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Anthony Mann (Wesleyan Film) Paperback – November 11, 2007
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"Basinger's study of Mann was a major force in bringing serious critical attention to his films, and it is a pleasure to welcome its return. Her close readings, together with her intelligent and often witty comments, represent (as all her work does) film scholarship at its very rare best - clear thinking, clean writing, canny observation." - Richard Schickel, author and film critic, Time"
“Thank the film gods that the only serious book in English about Mann is a brilliant one. I am grateful to Basinger’s clear-eyed analysis for helping me go ever deeper into the work of one of my absolute favorite directors.” (Alexander Payne, co-writer/director, Sideways)
“Basinger's study of Mann was a major force in bringing serious critical attention to his films, and it is a pleasure to welcome its return. Her close readings, together with her intelligent and often witty comments, represent (as all her work does) film scholarship at its very rare best―clear thinking, clean writing, canny observation.” (Richard Schickel, author and film critic, Time)
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But the best was yet to come, because the '50's ushered in a 10-film collaboration with Jimmy Stewart, the heart of which are a cycle of 5 hugely influential westerns, perhaps the first modern psychological westerns, foreshadowing the work of Peckinpah and Eastwood. In Winchester '73, The Naked Spur, Bend of the River,The Far Country,and The Man From Larmamie, Mann and Stewart took the Western hero and subjected him to such pressure and tension and stress that he was never the same again. Stewart consistently plays his lone gunman as someone poised between heroic action and possessed by a barely contained violence, usually pitted against a villain who is his double and bloodbrother, and thus the westerner-as-antihero was born. Mann traded his claustrophobic noir mise-en-scene for stunning color location photography, wherein the American wilderness becomes a savage mirror of the primitive impulses lurking beneath the folksy veneer of the Stewart protagonist. In addition, he showed an ability to stage action set-pieces unrivaled by anyone else in '50's Hollywood.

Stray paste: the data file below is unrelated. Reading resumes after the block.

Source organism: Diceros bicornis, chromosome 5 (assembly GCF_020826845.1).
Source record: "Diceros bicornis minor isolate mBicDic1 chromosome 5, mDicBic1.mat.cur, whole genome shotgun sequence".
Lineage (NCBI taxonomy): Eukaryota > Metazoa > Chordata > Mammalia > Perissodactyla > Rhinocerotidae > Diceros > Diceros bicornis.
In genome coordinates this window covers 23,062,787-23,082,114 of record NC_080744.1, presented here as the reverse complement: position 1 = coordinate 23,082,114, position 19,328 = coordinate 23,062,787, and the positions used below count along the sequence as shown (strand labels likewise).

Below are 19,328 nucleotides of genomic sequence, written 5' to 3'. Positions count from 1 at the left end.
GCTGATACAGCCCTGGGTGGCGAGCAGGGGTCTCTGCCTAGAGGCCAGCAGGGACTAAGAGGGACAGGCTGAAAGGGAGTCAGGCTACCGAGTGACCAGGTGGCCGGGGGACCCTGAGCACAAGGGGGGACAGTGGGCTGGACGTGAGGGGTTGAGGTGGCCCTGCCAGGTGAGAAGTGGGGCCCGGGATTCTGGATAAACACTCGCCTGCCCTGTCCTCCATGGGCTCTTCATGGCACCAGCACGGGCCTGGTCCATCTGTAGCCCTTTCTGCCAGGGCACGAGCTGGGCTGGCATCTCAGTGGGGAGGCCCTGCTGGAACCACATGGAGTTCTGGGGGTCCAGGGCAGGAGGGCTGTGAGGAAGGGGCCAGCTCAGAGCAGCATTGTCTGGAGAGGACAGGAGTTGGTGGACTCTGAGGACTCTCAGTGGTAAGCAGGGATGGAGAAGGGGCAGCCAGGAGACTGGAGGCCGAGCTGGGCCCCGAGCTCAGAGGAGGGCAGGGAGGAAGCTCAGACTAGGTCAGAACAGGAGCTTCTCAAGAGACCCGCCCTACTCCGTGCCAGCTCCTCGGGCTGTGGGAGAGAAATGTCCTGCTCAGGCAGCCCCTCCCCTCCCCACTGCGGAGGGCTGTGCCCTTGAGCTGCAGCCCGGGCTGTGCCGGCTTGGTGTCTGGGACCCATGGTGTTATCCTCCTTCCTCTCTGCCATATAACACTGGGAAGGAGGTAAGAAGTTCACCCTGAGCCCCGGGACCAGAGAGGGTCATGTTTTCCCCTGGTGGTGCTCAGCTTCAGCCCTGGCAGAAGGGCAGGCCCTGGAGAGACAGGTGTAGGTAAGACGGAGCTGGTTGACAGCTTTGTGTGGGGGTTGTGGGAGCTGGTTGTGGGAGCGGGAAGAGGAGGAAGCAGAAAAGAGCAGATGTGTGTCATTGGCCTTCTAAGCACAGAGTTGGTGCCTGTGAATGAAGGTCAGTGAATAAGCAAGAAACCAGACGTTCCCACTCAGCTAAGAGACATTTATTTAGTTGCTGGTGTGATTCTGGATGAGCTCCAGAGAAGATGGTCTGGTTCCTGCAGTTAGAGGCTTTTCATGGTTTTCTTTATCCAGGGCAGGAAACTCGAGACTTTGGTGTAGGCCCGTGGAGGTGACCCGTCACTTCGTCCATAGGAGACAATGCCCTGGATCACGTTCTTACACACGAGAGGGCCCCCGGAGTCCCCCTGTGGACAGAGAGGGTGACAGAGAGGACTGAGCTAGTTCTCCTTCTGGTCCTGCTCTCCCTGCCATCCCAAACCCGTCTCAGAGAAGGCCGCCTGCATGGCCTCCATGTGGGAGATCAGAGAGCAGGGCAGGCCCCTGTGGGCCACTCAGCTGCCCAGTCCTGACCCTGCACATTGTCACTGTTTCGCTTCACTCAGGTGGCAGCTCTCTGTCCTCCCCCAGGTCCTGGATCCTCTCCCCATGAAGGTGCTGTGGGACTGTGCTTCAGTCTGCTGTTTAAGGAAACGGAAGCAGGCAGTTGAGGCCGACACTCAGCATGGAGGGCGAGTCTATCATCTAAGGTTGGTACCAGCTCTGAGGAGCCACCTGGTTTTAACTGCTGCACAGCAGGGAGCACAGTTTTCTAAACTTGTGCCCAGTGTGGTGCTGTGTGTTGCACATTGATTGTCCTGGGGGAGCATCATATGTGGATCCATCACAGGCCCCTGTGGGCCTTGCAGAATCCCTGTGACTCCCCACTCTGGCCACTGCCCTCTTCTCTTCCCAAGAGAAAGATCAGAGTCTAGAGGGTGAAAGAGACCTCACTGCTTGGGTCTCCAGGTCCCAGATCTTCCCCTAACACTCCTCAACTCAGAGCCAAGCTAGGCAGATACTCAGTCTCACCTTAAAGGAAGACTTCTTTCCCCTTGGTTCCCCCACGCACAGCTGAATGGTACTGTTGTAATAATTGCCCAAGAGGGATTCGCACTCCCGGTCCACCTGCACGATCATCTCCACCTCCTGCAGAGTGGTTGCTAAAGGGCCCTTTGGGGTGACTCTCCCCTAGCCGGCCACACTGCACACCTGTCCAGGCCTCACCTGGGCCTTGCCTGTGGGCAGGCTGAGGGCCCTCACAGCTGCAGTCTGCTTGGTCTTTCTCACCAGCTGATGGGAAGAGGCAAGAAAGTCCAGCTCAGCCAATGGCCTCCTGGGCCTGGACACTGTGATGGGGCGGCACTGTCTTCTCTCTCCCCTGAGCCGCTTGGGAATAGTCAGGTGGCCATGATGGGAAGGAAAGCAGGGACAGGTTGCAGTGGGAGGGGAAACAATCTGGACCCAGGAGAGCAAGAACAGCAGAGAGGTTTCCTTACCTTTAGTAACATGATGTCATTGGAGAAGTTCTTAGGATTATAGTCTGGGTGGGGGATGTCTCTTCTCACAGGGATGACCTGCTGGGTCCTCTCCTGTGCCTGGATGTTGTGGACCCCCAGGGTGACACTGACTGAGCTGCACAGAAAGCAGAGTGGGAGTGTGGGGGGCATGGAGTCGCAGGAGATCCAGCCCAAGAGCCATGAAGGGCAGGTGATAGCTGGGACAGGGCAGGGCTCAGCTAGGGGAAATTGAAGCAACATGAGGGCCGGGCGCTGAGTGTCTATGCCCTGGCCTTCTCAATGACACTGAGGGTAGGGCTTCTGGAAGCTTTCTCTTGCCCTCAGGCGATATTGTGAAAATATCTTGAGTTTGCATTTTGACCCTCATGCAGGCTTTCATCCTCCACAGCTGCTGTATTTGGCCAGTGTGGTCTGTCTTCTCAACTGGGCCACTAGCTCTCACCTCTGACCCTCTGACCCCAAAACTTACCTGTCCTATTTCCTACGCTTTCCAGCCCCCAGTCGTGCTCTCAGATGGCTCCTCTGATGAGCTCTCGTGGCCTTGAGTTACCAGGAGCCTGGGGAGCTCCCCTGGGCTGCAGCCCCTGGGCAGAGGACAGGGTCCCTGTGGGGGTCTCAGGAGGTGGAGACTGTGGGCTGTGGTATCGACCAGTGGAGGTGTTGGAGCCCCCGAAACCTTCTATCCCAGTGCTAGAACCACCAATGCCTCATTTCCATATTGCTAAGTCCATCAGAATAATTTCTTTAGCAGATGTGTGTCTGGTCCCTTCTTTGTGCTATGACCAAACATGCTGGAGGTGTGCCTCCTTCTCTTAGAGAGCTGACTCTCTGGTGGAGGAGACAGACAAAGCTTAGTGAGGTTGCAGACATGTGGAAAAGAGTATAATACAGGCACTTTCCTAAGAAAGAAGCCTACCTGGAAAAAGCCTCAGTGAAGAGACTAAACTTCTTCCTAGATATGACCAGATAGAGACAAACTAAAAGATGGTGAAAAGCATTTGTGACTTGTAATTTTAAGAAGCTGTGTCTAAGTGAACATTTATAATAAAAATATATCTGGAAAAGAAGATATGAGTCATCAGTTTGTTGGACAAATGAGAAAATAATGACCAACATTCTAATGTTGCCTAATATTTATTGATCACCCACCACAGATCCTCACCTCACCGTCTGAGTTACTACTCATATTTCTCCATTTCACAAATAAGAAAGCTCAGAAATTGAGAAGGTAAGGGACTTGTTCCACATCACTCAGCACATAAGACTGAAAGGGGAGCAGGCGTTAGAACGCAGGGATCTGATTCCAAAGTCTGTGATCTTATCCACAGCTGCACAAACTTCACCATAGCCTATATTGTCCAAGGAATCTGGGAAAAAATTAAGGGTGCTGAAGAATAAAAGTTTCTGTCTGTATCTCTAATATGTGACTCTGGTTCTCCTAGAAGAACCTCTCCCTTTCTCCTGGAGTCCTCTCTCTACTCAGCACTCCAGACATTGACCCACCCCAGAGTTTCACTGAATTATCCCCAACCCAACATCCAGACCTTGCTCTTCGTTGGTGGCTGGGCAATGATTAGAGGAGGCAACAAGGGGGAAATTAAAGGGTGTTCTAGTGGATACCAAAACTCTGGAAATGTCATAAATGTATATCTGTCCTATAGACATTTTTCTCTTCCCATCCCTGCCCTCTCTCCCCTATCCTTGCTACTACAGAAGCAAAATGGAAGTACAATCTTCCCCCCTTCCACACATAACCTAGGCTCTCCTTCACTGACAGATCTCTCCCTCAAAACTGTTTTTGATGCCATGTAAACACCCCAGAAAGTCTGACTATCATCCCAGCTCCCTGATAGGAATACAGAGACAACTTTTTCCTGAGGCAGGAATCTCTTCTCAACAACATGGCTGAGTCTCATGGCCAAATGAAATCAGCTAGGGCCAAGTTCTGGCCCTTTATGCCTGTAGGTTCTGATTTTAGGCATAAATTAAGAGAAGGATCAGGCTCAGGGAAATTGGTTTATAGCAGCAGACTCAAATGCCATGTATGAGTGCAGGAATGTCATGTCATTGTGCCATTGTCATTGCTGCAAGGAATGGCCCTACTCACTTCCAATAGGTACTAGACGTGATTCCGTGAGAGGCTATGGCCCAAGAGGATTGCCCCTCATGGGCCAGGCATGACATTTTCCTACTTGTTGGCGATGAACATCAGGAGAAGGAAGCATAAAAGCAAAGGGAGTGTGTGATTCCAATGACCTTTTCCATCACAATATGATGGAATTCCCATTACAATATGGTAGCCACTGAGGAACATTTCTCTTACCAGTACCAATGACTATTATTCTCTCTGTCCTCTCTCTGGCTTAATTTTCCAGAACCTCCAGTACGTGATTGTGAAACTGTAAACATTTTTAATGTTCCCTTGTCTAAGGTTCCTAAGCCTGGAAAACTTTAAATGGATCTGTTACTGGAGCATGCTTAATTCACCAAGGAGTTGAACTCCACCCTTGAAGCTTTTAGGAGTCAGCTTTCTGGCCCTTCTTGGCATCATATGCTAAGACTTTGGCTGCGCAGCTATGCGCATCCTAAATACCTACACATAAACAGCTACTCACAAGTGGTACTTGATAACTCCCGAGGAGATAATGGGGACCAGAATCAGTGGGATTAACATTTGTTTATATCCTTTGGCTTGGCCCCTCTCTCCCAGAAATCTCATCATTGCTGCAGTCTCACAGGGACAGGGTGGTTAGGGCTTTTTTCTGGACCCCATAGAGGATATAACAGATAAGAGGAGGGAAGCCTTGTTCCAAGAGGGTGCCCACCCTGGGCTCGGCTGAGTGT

The Westerns culminated in the widescreen Man Of The West, Gary Cooper standing in for Stewart, as a prim schoolteacher whose stagecoach is highjacked by bandits that were once his surrogate family; their journey away from civilization strips away his hard-won sanity, and reveals him to be a vicious killer. Sound familiar? Eastwood has repeatedly said Mann's films are the hidden source of Unforgiven.
In Mann's final period, the early-to-mid '60's, he made a pair of giant post-Ben Hur epics of unusual intelligence, El Cid and Fall of the Roman Empire (which fascinatingly tells the tale of the evil Commodus later depicted in Ridley Scott's Gladiator -- the degree of pessimism Mann evinces is much more convincing than the peculiar and ahistorical rebirth of the Roman Republic at the end of the newer film.)In addition, he was fired off the other brainy epic of the era, Spartacus, due to disagreements with star/producer Kirk Douglas and replaced by the more docile Stanley Kubrick. (Who ended his docility by refusing to set foot in the US ever again after the Spartacus experience...)
Film scholar and educator Jeanine Basinger wrote the first (and I believe only) full length study of Mann's work back in the '70's; much material was cut for publication that has been restored and updated here. The book is marvelous, placing Mann within the context of Hollywood history, industry practices, generic evolution,and his own fascinating and enimatic tempermant. Along the way she makes a convincing argument that as a director of noirs, Westerns and epics (and I haven't even gotten to the bleak Korean War combat film Men In War...)he was the peer of Fritz Lang and John Ford; his handling of violence, psychological realism, and complex mise-en-scene were key steps on the road to the maturation of Hollywood cinema, and the idea that genre films needn't be childish. Basinger writes in a clean, witty and jargon-free style, so rare in film academia today, that the book is a pleasure to read, and should send you running out to seek the films of this simultaneously influential and unknown classical Hollywood giant.